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9 Devastating Quotes From New York's Most Viciously Clever Food Critic

“I was having my second Frogasm of the night when dinner got weird”

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For anyone who enjoys eating food and getting paid, being a food critic probably sounds like the best job on Earth. Such is the case with New York Times food critic Pete Wells, though as Ian Parker recently pointed out in an exhaustive piece for The New Yorker, the job of a lifetime does come with its own unique set of challenges. The first food critic for the Times, Craig Claiborne, expressed guilt for having the power to make or break restaurants, saying that it “burdened [his] conscience.”

Wells seems to at least attempt to wield his power gracefully, giving many eateries credit when it is due and slaying others when the food crimes mount beyond what’s forgivable. His delicate balance between praise and condemnation have not only earned the trust of readers, but grabbed their attention as well.

Pete Wells’ has certainly had some zingers over his career so far; here are some of his best lines from his most revered and controversial restaurant reviews.

On Living The Life We All Wish We Had (from the Señor Frog review)

“All the mixed drinks seemed tame, and the shot that a server squirted into my open mouth when I hopped by in the conga line tasted like orange Gatorade.”

In a close second place comes the opening line: “I was having my second Frogasm of the night when dinner got weird.”

On Pretentious New Yorkers And Their Overpriced Cheese Plates (from the Per Se review)

“It’s a bit of a mystery what pickled carrots, peanuts and a date wrapped in a soft crepe were supposed to do for a slab of Dorset cheese from Consider Bardwell Farm, but a good first step would have been allowing the washed-rind cow’s milk cheese to warm up to a buttery softness; served cold, it was rubbery and flavorless.”

On High-Level Questioning For Guy Fieri (from the Guy’s American Kitchen and Bar review)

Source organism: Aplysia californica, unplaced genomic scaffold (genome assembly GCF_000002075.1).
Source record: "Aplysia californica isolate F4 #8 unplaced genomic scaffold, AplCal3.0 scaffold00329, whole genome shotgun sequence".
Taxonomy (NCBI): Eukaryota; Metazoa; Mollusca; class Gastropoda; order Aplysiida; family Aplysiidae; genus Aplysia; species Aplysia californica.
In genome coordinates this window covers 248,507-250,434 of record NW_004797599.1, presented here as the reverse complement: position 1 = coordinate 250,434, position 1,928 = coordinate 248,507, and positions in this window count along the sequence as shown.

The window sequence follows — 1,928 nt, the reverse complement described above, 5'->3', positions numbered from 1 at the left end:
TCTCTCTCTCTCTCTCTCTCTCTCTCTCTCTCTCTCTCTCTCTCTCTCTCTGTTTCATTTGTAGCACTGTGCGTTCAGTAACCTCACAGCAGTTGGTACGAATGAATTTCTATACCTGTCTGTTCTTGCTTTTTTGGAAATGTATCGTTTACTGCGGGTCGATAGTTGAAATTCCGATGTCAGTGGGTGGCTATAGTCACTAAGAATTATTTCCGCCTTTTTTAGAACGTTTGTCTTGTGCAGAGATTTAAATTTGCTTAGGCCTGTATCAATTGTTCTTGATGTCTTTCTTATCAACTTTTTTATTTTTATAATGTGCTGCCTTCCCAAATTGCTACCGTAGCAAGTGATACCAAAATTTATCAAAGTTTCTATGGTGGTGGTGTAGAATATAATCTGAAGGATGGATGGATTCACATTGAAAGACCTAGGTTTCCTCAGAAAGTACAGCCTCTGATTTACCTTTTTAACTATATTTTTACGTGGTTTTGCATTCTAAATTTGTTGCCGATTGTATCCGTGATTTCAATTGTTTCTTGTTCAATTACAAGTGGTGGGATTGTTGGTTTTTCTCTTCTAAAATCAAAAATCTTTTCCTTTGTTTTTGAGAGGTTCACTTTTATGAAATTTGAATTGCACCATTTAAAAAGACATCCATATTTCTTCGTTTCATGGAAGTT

“When you saw the burger described as ‘Guy’s Pat LaFrieda custom blend, all-natural Creekstone Farm Black Angus beef patty, LTOP (lettuce, tomato, onion + pickle), SMC (super-melty-cheese) and a slathering of Donkey Sauce on garlic-buttered brioche,’ did your mind touch the void for a minute?”

On The Glory Days Of A Bygone Era (from the Carbone review)

“Carbone’s captains are character actors who have mastered the jokey, swaggering, slightly bossy style that was a New York specialty before waiters began to have the blandly pleasant manners of the young people who carry Bibles and ring doorbells on Saturday mornings.”

On Holding Parent (Companies) Accountable (from the Vaucluse review)

“A critic could run out of new ways to express disappointment in Altamarea Group restaurants if Altamarea didn’t keep coming up with new ways to disappoint.”

On Pork And Emily Dickinson, In A Single Sentence (from the Guy’s American Kitchen and Bar review)

“Why is one of the few things on your menu that can be eaten without fear or regret—a lunch-only sandwich of chopped soy-glazed pork with coleslaw and cucumbers—called a Roasted Pork Bahn Mi, when it resembles that item about as much as you resemble Emily Dickinson?”

On A Particularly Depressing Serving Of Raw Meat (from the Le Cirque review)

“Beef carpaccio, the chilly maroon flesh stretched out below a scattershot application of radish and celery slices that had started to curl, tasted of refrigeration and surrender.”

On The Beauty Of Eating Still-Live Fish (from the review of Sushi Nakazawa)

“Yuzukosho, a paste of bright yuzu peel and burning chiles, bites playfully into the cool sweetness of a sea scallop lopped from its shell just a minute before it’s served, its edges still fluttering.”

On The Philosophical Implications Of Meringue (from the only review you need to read before you die)

“Is the shapeless, structureless baked alaska that droops and slumps and collapses while you eat it, or don’t eat it, supposed to be a representation in sugar and eggs of the experience of going insane?”

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